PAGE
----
“Duty”, a Nazi officer who inspired one of the characters.

Duty this is a director’s film John Madden which airs tonight at 21.00 on the Iris channel. This is a remake of an Israeli movie called Hav-hov director Assaf Bernstein.

duty, plot

Rachel Singer (ur.Jessica Chastain), David Peretz (Sam Worthington) and Stephen Gold (Marton Csokas) are three agents of the Mossad, an Israeli intelligence agency tasked with identifying and arresting Dieter Vogel, a Nazi surgeon who worked at the Birkenau death camp during World War II. However, the mission does not go quite as planned, and the three agents are forced to improvise, creating an aura of undeserved heroism around them. Thirty years after RachelHelen Mirren) and Stephen (Tom Wilkison) must face the secret they’ve been keeping for so long, while their daughter Sarah (Romi Abulafia), decides to write a book about the long-standing heroic deed of his parents. It is this project that will be the beginning of a whirlwind of tragedies and trials that will bring the main characters face to face with everything they have been running from for thirty years.

The terrible inspiration behind the film

Duty The film is set in 1965, when the horrors of World War II were about to be left behind. But the 1960s were also the years of the hunt for fugitive Nazis, as was the case with Wiesenthal, concentration camp survivor who dedicated his life to finding fugitive Nazis hiding in American society. For example, Wiesenthal is historically considered a key figure in the arrest Eichmann, who was subsequently killed in Israel in 1962. Therefore, it is not surprising that John Madden and screenwriter Jane Goldman chose the sixties for the first chapter Duty, in which the protagonists track down a frightening Holocaust figure, an unscrupulous surgeon played by Jesper Christensen. According to websiteInternet Movie Databasethe ruthless doctor hunted by the main characters in this film is loosely based on Josef Mengele, A Nazi SS officer who went down in history for the terrible experiments he performed while serving in the Third Reich and, especially, during the years spent in the Auschwitz death camp.

In a biographical reconstruction made by Treccanifor example, we read about how a doctor used his research to torture pairs of twins to death, especially children and teenagers. From the most routine check-ups to actual torture, such as injecting poisons into the eyes and blood to learn about pain tolerance, Mengele went down in history under the nickname Angel of Death. His research, as well as his belief that Jews, Gypsies, and all those who did not conform to race, as understood by the German government, were “subhuman”, Mengele is generally regarded as one of the worst war criminals.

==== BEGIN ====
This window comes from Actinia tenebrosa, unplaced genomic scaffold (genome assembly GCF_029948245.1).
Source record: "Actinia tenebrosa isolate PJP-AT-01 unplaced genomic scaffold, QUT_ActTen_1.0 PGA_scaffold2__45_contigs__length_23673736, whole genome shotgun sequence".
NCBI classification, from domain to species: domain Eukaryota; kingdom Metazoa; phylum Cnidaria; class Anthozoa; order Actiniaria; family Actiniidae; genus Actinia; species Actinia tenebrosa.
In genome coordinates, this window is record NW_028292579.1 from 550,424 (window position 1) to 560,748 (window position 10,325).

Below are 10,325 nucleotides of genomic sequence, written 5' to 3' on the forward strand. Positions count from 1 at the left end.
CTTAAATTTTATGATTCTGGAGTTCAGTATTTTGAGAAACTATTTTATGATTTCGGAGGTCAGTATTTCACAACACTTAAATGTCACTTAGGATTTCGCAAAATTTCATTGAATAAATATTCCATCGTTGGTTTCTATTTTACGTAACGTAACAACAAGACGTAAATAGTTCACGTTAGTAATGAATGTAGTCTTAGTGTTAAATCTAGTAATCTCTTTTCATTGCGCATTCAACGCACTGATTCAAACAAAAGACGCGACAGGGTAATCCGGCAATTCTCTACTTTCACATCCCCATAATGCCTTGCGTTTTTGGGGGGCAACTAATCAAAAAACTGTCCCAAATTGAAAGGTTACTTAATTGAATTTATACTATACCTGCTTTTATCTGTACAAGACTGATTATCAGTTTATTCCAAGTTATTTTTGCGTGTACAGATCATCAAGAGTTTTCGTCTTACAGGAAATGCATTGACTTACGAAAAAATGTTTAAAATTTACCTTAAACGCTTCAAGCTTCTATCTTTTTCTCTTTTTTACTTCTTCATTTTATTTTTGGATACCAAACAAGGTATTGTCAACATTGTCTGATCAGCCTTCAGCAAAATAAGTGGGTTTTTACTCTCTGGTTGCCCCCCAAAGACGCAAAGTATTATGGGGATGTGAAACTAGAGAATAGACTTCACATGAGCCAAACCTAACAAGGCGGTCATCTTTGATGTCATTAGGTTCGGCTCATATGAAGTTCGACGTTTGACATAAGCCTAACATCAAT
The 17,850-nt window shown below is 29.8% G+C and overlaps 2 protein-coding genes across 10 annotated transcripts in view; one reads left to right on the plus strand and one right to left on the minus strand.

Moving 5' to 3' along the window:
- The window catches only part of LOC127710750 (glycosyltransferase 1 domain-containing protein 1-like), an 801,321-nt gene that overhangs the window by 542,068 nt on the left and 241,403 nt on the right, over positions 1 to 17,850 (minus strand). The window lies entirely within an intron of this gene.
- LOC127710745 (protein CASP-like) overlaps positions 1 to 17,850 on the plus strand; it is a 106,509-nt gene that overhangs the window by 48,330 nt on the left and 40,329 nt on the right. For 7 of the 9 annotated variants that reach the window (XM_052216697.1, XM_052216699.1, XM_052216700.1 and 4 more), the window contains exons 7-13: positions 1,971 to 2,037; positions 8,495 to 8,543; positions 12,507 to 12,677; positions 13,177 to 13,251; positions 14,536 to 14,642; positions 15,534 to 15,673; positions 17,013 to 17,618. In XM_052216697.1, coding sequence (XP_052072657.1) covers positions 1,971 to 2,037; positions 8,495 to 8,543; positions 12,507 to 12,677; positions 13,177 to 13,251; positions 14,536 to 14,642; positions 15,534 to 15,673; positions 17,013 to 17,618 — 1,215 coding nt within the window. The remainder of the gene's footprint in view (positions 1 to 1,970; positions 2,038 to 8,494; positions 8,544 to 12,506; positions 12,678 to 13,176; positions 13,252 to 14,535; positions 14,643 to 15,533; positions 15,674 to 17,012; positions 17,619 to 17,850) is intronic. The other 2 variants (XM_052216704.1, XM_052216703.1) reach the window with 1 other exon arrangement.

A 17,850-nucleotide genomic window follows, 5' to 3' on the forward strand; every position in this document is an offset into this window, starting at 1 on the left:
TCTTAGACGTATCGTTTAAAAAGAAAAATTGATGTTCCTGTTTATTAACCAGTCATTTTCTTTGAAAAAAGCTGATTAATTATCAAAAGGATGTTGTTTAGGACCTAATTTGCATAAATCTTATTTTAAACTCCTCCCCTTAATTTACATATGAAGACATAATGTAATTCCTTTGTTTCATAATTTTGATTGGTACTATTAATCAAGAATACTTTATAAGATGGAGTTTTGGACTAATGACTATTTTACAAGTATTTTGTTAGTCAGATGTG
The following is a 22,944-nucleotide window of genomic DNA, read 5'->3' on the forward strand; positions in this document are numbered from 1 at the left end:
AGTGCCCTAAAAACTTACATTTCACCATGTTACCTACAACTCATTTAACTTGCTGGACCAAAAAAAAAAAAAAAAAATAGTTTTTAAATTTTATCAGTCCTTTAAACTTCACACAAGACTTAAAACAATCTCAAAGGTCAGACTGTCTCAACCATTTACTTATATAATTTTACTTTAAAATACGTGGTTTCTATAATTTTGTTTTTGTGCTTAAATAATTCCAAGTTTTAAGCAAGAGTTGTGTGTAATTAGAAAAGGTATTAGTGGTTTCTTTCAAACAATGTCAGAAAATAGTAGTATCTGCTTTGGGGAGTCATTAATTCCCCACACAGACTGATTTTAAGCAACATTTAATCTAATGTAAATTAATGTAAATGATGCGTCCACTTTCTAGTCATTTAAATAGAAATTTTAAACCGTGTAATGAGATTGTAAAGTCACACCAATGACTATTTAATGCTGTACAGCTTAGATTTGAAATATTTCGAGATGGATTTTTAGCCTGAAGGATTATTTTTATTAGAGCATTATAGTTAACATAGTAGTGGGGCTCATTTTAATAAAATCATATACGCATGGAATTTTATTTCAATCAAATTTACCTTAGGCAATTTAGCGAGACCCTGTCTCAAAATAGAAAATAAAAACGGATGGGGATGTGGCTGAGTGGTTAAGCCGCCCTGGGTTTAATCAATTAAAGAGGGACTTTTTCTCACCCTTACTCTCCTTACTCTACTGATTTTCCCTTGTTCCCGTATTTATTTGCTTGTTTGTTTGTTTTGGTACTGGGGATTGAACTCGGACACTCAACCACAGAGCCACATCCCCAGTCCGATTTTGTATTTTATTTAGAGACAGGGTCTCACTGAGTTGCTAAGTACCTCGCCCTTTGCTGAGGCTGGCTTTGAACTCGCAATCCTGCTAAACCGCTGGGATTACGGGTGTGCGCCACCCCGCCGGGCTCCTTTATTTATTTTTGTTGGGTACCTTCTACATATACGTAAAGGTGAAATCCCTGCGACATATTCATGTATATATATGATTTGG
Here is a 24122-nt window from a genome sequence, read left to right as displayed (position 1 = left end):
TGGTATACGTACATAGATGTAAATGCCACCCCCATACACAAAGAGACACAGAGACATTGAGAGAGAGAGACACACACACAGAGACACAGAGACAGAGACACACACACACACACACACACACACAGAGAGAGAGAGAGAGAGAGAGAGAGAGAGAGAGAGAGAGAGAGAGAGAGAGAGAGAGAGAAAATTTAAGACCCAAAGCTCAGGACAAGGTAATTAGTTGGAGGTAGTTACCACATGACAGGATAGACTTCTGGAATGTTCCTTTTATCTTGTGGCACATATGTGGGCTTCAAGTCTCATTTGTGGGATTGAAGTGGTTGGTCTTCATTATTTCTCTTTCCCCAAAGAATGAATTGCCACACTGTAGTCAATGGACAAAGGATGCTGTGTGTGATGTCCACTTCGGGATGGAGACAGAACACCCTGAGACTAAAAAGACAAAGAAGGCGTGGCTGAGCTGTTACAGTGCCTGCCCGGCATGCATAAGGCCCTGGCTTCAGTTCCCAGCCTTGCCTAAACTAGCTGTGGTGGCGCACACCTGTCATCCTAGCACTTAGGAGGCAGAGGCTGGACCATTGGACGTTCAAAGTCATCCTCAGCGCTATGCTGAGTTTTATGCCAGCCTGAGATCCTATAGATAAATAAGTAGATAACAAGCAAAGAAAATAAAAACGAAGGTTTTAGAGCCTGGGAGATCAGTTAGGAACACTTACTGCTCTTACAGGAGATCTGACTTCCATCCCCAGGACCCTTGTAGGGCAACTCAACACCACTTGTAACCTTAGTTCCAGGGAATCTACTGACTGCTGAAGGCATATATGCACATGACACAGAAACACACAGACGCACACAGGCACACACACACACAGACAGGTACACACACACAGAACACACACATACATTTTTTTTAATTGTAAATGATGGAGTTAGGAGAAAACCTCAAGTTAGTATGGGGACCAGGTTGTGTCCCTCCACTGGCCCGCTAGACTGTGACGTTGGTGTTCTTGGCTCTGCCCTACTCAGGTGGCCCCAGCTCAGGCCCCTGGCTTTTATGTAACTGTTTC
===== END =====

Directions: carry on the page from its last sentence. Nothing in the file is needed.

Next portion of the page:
On inside over, in addition, we read about how a doctor/scientist managed to avoid arrest, living more or less undisturbed in Latin America until his death in 1979, sometimes even using his real identity, while the secret services could not identify him. The worst thing about Mengele’s story is that he was not a “mad scientist” seduced by ideology: the fall of the Reich and the death of Hitler meant almost nothing to him. It was not the Nazi ideology that fascinated him, but his macabre and violent obsession with eugenics and the biology of twins, so much so that he was held responsible for the cause of the Candido Godoy twins. It is a country with a high rate of twin pregnancies, an event that dates back to Mengele and the experiments he allegedly continued to carry out under the pretense of treating locals by injecting experimental drugs into the veins of pregnant women.

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